Horace Quotes & Wallpapers

Horace
Total Quotes: 1173


Who has self-confidence will lead the rest. Horace

A pauper in the midst of wealth. Horace

I am doubting what to do. Horace

Does he council you better who bids you, Money, by right means, if you can: but by any means, make money ? Horace

If you study the history and records of the world you must admit that the source of justice was the fear of injustice. Horace

Let him who has once perceived how much that, which has been discarded, excels that which he has longed for, return at once, and seek again that which he despised. Horace

Seek not to inquire what the morrow will bring with it. Horace

The snow has at last melted, the fields regain their herbage, and the trees their leaves. Horace

You are judged of by what you possess. Horace

I wrap myself up in virtue. [Lat., Mea virtute me involvo.] Horace

Do you count your birthdays with gratitude? Horace

Multa ferunt anni venientes commoda secum, Multa recedentes adimiunt. (The years, as they come, bring many agreeable things with them; as they go, they take many away.) Horace

Poverty urges us to do and suffer anything that we may escape from it, and so leads us away from virtue. Horace

Receive, dear friend, the truths I teach, So shalt thou live beyond the reach Of adverse Fortune's pow'r; Not always tempt the distant deep, Nor always timorously creep Along the treach'rous shore. Horace

Be smart, drink your wine. Horace

The Sun, the stars and the seasons as they pass, some can gaze upon these with no strain of fear. Horace

If you wish me to weep, you must first show grief yourself. Horace

Your own safety is at stake when your neighbor's house is in flames. Horace

If a better system is thine, impart it; if not, make use of mine. Horace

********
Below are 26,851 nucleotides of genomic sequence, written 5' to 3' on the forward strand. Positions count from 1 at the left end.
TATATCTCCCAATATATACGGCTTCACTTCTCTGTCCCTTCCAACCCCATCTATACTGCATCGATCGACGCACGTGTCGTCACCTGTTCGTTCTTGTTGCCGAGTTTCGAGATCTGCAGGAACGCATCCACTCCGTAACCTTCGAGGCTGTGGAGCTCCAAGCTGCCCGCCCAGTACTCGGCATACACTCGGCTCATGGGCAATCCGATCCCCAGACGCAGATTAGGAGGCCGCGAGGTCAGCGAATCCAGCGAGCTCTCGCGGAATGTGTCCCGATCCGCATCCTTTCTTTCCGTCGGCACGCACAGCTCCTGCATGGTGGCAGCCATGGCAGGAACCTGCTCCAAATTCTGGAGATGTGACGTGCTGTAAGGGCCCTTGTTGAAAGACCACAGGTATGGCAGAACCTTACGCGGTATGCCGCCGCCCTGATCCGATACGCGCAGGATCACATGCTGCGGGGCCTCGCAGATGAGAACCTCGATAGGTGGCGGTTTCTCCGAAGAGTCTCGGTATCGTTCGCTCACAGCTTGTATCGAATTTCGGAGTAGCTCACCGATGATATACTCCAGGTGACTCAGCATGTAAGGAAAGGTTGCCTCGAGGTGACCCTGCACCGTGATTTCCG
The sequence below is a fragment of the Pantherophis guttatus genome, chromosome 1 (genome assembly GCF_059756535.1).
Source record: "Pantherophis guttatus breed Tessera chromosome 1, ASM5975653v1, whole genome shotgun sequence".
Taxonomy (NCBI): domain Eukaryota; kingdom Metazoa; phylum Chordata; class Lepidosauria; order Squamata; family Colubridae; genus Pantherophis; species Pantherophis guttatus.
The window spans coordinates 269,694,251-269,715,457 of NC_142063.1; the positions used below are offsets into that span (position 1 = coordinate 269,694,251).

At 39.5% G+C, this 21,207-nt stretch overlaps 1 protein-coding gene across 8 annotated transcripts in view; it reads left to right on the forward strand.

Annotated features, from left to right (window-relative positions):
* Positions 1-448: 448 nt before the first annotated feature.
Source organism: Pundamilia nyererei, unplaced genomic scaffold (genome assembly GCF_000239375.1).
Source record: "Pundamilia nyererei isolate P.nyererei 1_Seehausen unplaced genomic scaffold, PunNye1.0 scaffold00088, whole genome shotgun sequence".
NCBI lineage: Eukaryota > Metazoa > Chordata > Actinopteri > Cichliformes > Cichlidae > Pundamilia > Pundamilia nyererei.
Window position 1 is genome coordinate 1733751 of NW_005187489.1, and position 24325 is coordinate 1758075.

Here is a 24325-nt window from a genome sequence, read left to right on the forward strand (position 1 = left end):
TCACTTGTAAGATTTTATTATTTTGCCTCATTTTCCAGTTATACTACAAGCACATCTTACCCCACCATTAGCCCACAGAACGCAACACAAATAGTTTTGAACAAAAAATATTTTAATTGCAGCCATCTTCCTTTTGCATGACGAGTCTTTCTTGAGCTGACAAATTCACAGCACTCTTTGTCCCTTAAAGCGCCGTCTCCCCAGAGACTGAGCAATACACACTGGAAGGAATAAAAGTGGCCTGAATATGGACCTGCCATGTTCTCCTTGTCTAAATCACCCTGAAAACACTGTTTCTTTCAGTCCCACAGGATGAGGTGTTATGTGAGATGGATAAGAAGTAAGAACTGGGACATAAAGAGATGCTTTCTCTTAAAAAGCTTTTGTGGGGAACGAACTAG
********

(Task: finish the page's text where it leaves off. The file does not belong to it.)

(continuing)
We hate virtue when it is safe; when removed from our sight we diligently seek it. Horace

The musician who always plays on the same string, is laughed at. Horace

Leuconoe, close the book of fate, For troubles are in store,... Live today, tomorrow is not. Horace

Many heroes lived before Agamemnon, but they are all unmourned, and consigned to oblivion, because they had no bard to sing their praises. Horace

A corrupt judge is not qualified to inquire into the truth. Horace

When discord dreadful bursts her brazen bars, And shatter locks to thunder forth her wars. Horace

Withdraw yourself from that vile bondage; Come say, I am free, I am free. Horace

Mingle a little folly with your wisdom; a little nonsense now and then is pleasant. Horace

Still though the headlong cavalier, O'er rough and smooth, in wild career, Seems racing with the wind; His sad companion, ghastly pale, And darksome as a widow's veil, Care keeps her seat behind. Horace

Let not a god interfere unless where a god's assistance is necessary. Horace

For whom do you bind your hair, plain in your neatness? Horace

Often turn the stile [correct with care], if you expect to write anything worthy of being read twice. [Lat., Saepe stilum vertas, iterum quae digna legi sint Scripturus.] Horace

Too indolent to bear the toil of writing; I mean of writing well; I say nothing about quantity. [Lat., Piger scribendi ferre laborem; Scribendi recte, nam ut multum nil moror.] Horace

Busy not yourself in looking forward to the events of to-morrow; but whatever may be those of the days Providence may yet assign you neglect not to turn them to advantage. Horace